@convention(block) blocks should conform to AnyObject

It seems to me that @convention(block) blocks should be considered at compile-time to conform to AnyObject. It's already an object pointer at runtime, and casting to AnyObject preserves the existing pointer (this can be confirmed at the REPL).

The primary use-case for having this be considered to conform to AnyObject is the ability to use Unmanaged to explicitly control its lifetime (extremely useful for passing ownership of a block to a queue to ensure it deallocates on that queue). I could just cast it to AnyObject but then I'd have to do an as! cast back and I don't like that unsafety. My workaround in PMHTTP uses a wrapper private class to hold the block, which is doable but annoying and involves otherwise-unnecessary allocation (though in this case the block in question isn't @convention(block) so this pitch wouldn't actually solve it here, but it would for the work I'm trying to do right now).

There's probably other scenarios where having such a block inherit from AnyObject would be useful as well, but Unmanaged is the only one I can think of off the top of my head.

Note that this would only be possible on Darwin platforms. @convention(block) is not AnyObject-compatible on platforms without ObjC interop.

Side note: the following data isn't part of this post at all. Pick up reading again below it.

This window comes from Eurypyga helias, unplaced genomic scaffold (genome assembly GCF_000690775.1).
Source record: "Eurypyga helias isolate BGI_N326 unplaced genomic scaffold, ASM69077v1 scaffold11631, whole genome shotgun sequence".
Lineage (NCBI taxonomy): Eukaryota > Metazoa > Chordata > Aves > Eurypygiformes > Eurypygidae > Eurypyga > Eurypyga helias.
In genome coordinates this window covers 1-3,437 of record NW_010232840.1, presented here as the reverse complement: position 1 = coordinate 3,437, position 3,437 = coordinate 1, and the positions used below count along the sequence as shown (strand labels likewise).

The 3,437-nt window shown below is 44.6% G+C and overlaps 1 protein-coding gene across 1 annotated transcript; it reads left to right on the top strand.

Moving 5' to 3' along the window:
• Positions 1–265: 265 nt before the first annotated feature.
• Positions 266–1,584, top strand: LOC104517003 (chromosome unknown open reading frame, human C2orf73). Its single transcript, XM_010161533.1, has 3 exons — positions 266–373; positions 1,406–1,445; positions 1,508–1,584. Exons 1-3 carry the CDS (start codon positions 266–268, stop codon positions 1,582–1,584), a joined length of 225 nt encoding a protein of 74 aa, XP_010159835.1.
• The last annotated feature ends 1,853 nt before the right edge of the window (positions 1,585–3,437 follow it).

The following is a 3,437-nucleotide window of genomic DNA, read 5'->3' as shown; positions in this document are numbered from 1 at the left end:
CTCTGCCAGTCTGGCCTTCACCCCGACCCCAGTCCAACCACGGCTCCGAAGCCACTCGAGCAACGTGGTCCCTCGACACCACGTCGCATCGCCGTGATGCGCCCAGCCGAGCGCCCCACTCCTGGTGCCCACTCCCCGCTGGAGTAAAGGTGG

What does @convention(block) even do on non-ObjC platforms? Is it just ignored there?

It uses the Clang block ABI, which is platform-independent aside from the ObjC id-compatibility bits. It doesn't show up much outside of Darwin, but does appear in the implementations of corelibs Foundation and Dispatch.

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Interesting.

If you have any alternative ideas for solving my "pass ownership of a block to a queue/thread such that I don't release on the current thread after" that I'm trying to use Unmanaged for, I'm all ears.

The root problem here is the block capturing a thread-confined object, passing through a background thread, then inadvertently deallocating on that background thread, thus releasing (and potentially deallocating) the thread-confined object on the wrong thread.

Personally I'm ok with this only being supported on Darwin, since that's all I care about, but I realize that we're trying to minimize platform behavioral differences.

Yeah, I don't know that platform divergence has to be a showstopper in this case, since I don't think there'd ever be much use of blocks on other platforms to begin with above the corelibs glue layers.

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